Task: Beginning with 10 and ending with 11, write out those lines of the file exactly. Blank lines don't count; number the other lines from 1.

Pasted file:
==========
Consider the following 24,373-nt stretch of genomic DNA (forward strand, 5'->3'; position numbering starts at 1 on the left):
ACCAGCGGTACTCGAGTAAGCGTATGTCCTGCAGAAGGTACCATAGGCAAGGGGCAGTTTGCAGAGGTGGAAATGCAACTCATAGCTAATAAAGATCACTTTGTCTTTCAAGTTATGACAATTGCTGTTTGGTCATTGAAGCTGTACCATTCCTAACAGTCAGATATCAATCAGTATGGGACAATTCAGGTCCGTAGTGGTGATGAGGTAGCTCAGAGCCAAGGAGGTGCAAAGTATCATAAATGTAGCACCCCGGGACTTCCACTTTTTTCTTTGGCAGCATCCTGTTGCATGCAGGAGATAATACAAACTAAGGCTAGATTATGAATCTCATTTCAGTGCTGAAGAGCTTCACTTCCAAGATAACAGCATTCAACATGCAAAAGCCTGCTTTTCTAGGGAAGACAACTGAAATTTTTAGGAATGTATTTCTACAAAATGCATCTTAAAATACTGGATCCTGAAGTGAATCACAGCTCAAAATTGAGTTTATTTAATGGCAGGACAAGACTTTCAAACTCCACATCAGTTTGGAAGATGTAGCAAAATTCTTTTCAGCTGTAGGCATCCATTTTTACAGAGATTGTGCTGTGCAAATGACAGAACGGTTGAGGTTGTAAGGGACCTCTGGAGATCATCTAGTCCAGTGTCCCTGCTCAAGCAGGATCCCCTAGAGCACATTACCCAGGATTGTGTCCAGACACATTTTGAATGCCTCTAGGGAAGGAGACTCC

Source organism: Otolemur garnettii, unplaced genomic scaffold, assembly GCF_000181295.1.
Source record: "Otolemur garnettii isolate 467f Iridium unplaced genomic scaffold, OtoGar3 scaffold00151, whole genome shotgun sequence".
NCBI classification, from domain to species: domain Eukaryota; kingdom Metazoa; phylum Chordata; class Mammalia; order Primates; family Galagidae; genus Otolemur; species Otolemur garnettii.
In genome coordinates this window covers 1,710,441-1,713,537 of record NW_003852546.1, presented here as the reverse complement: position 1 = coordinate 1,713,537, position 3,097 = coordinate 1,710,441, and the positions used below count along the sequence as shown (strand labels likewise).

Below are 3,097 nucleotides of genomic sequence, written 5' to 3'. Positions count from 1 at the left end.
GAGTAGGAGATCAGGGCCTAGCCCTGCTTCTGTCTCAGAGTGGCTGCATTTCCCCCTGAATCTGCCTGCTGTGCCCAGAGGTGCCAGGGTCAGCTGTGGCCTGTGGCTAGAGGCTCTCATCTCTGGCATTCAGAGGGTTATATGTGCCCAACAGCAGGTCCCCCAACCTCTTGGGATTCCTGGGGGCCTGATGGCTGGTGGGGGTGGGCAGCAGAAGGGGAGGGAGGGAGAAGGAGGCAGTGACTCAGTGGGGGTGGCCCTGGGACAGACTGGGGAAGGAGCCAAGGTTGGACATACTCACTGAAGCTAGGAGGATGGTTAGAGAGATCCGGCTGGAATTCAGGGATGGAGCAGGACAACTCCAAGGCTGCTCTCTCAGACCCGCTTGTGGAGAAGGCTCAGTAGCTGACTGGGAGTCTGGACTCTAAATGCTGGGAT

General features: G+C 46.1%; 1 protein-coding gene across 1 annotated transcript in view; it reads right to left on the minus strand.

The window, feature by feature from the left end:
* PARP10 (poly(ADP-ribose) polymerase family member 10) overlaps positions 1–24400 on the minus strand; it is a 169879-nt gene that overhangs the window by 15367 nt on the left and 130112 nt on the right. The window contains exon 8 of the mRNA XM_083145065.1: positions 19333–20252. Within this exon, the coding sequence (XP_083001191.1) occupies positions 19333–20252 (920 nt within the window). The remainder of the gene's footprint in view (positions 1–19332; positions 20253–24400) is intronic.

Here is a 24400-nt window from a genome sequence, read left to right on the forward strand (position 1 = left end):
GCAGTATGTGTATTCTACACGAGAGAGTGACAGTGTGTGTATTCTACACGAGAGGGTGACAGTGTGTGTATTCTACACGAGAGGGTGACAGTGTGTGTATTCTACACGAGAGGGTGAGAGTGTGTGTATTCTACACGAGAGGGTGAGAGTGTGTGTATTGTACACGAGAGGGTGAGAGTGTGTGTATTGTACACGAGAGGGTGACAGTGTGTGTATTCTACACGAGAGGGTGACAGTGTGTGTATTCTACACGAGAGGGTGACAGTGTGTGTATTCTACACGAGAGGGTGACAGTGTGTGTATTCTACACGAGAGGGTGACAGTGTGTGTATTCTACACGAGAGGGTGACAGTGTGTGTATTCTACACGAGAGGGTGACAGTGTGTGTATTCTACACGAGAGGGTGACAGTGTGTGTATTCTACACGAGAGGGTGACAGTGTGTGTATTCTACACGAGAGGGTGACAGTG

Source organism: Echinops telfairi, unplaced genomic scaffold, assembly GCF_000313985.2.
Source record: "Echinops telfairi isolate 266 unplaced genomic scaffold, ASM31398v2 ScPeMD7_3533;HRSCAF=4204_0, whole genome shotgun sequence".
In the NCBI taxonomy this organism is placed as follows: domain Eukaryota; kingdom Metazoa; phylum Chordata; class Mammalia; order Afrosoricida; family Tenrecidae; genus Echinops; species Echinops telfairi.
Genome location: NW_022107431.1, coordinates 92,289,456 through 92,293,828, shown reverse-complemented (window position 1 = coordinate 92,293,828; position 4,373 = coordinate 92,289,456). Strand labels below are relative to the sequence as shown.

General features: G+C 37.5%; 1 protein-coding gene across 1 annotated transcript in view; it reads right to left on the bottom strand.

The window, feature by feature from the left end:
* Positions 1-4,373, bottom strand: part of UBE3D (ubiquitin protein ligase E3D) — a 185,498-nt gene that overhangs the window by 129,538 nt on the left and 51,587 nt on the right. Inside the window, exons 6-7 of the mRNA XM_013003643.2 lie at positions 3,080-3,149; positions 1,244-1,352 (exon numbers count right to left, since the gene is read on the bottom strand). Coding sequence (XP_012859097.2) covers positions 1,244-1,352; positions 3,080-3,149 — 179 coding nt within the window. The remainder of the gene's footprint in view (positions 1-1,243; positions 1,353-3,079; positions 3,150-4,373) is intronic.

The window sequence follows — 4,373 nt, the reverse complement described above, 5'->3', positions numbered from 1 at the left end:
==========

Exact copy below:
The window, feature by feature from the left end:
* PARP10 (poly(ADP-ribose) polymerase family member 10) overlaps positions 1–24400 on the minus strand; it is a 169879-nt gene that overhangs the window by 15367 nt on the left and 130112 nt on the right. The window contains exon 8 of the mRNA XM_083145065.1: positions 19333–20252. Within this exon, the coding sequence (XP_083001191.1) occupies positions 19333–20252 (920 nt within the window). The remainder of the gene's footprint in view (positions 1–19332; positions 20253–24400) is intronic.